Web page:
Covenants p.65 Inflation adresses the typical erosion of the value of trade goods, of which the covenant pushes lots into the local market. For this to happen, no silver coinage needs to be involved at all, but just some market glut.
The chapter makes clear, that it does not provide economical modeling, but just a rule of thumb for quick evaluation. If you like to detail the economy around your covenant any better, you are welcome to your homework.
Realistically the inflation should have a limit, and should probably be modeled on a decrease in income rather than an increase in costs. The depreciation due to a new good being produced tends to have a fairly low ceiling, especially in the case of effectively a land management situation where someone else was likely already producing the same good prior to your involvement.
Realistically what it provides is an incentive for the magi to have ongoing concerns about the management of their covenant as costs rise and income has the potential to drop.
Covenants p.63 Inflation addresses local spending of a covenant at a value of a hundred pounds silver or more per year. Taking over existing local productions of such value tends to be a kind of revolution, like ousting some baronets. This risks labeling as 'mundane interference' at Tribunal, and is not typical for the founding of a covenant. It is possible, though, with solid mundane and Hermetic preparation: Triamore (GotF p.47) is an example.
There are many other kinds of covenants. Oculus Septentrionalis (GotF p.70ff), whose magi act economically on a supra-regional or even European scale, is certainly not affected by the Covenants p.63 Inflation rule of thumb. These magi need to coexist with the other merchants and the Dominion of Lübeck instead.
EDIT: If a covenant has a companion who is a capable merchant and regional trader, this companion may prevent local market glut for covenant products. He will also have to recover hauling expenses, and wish to make a little extra profit off the top.
To that degree, establishing a new covenant anywhere and generating income could be seen as interference with mundanes. The fact is that the economics in Ars Magica is extremely unrealistic, both in terms of how actual medieval economies operated and in term of the simple math where frequently a craftsperson makes more money manufacturing then the items they can make in that time period sell for.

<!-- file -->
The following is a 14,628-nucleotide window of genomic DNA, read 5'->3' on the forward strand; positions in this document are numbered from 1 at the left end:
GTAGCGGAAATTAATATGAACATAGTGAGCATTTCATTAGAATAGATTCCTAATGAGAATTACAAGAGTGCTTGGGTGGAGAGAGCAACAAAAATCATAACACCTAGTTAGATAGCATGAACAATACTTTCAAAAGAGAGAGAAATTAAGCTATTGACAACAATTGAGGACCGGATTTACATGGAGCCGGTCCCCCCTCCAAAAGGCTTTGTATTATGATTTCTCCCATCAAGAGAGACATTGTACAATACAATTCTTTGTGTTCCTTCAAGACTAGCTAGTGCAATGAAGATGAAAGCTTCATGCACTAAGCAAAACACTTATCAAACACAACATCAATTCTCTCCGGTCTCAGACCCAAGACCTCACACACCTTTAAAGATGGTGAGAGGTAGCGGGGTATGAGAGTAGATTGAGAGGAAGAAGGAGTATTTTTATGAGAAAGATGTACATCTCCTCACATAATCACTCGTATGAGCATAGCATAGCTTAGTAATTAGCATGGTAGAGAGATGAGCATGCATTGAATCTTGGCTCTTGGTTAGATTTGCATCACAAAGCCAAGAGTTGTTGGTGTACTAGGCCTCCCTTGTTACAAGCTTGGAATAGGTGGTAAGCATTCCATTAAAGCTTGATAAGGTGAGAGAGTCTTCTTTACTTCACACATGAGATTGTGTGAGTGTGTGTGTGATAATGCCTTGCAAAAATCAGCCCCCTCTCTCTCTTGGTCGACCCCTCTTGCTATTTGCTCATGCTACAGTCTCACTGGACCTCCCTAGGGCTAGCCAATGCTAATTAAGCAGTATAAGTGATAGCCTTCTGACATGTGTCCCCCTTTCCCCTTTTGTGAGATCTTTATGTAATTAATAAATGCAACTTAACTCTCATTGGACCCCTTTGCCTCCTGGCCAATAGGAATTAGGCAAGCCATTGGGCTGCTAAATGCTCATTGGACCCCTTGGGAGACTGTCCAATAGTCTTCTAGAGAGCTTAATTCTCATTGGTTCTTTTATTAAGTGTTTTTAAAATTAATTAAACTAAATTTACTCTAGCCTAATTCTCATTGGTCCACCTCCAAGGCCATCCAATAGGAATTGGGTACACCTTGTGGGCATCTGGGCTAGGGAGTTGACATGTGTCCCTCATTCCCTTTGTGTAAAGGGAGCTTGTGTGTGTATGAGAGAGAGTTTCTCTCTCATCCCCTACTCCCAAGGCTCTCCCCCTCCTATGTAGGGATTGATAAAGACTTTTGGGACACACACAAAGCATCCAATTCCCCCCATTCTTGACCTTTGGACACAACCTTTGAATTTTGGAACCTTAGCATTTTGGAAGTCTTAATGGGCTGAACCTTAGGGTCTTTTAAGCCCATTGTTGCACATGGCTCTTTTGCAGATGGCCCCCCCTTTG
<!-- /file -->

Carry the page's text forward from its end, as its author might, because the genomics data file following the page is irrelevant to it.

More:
That depends - among other things - on where the covenant is established, and which mundanes' income it takes away.
'Interference with mundanes' is arbitrated by the Tribunal, and persecuted if it looks like it might cause trouble. Usurping the income of some minor nobles requires significant work by the would-be covenant founders, to assure that neither nobility nor sodales feel threatened.
E. g. ArM4(!) Triamore has a very complex backstory, before it arrives at its state in 1220: warily watched by the Quaesitores and the count of Namur, but not marched or besieged.
Remember, inflation in Ars Magica is an abstraction. Magi have the potential to achieve dramatic and sudden increases in productivity in certain areas, and due to the greedy nature of magi, this is often quickly accompanied by increases in costs within the covenant... Which in some cases leads to more sudden increases in some area's productivity, because that's how magi roll, but generally just means pulling in a lot more of some resource. Suddenly they've added a lot of extra grain to the economy and pulled an equally enormous amount of iron from the local mines. Grain prices go down, reducing the impact of the aforementioned increased grain productivity, while iron prices skyrocket. People still need iron and iron tools, and now that those are more expensive, they have to make everything else they produce a little more expensive so they can afford the iron and tools they need.